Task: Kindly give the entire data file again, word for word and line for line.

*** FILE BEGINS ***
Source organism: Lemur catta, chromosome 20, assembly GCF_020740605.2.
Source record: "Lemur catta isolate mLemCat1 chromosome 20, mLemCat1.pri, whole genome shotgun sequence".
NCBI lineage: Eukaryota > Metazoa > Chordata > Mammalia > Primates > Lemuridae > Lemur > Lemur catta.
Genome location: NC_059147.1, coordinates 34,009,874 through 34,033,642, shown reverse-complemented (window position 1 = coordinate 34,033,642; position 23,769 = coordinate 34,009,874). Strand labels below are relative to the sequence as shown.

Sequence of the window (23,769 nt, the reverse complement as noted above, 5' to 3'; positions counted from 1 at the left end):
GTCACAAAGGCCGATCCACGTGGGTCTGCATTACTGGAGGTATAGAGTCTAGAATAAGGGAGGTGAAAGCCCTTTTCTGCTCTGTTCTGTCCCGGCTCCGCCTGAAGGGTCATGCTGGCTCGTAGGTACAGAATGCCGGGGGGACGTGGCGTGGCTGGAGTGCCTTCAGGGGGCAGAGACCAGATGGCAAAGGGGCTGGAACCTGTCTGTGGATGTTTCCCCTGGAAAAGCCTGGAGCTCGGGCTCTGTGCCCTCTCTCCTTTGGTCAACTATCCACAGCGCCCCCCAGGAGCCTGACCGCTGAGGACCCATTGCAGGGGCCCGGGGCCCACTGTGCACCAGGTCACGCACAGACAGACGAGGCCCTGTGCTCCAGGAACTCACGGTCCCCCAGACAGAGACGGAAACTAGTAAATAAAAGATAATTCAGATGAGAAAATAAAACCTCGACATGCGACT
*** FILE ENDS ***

Source organism: Lemur catta, chromosome 20, assembly GCF_020740605.2.
Source record: "Lemur catta isolate mLemCat1 chromosome 20, mLemCat1.pri, whole genome shotgun sequence".
NCBI lineage: Eukaryota > Metazoa > Chordata > Mammalia > Primates > Lemuridae > Lemur > Lemur catta.
Genome location: NC_059147.1, coordinates 34,009,874 through 34,033,642, shown reverse-complemented (window position 1 = coordinate 34,033,642; position 23,769 = coordinate 34,009,874). Strand labels below are relative to the sequence as shown.

Sequence of the window (23,769 nt, the reverse complement as noted above, 5' to 3'; positions counted from 1 at the left end):
GTCACAAAGGCCGATCCACGTGGGTCTGCATTACTGGAGGTATAGAGTCTAGAATAAGGGAGGTGAAAGCCCTTTTCTGCTCTGTTCTGTCCCGGCTCCGCCTGAAGGGTCATGCTGGCTCGTAGGTACAGAATGCCGGGGGGACGTGGCGTGGCTGGAGTGCCTTCAGGGGGCAGAGACCAGATGGCAAAGGGGCTGGAACCTGTCTGTGGATGTTTCCCCTGGAAAAGCCTGGAGCTCGGGCTCTGTGCCCTCTCTCCTTTGGTCAACTATCCACAGCGCCCCCCAGGAGCCTGACCGCTGAGGACCCATTGCAGGGGCCCGGGGCCCACTGTGCACCAGGTCACGCACAGACAGACGAGGCCCTGTGCTCCAGGAACTCACGGTCCCCCAGACAGAGACGGAAACTAGTAAATAAAAGATAATTCAGATGAGAAAATAAAACCTCGACATGCGACT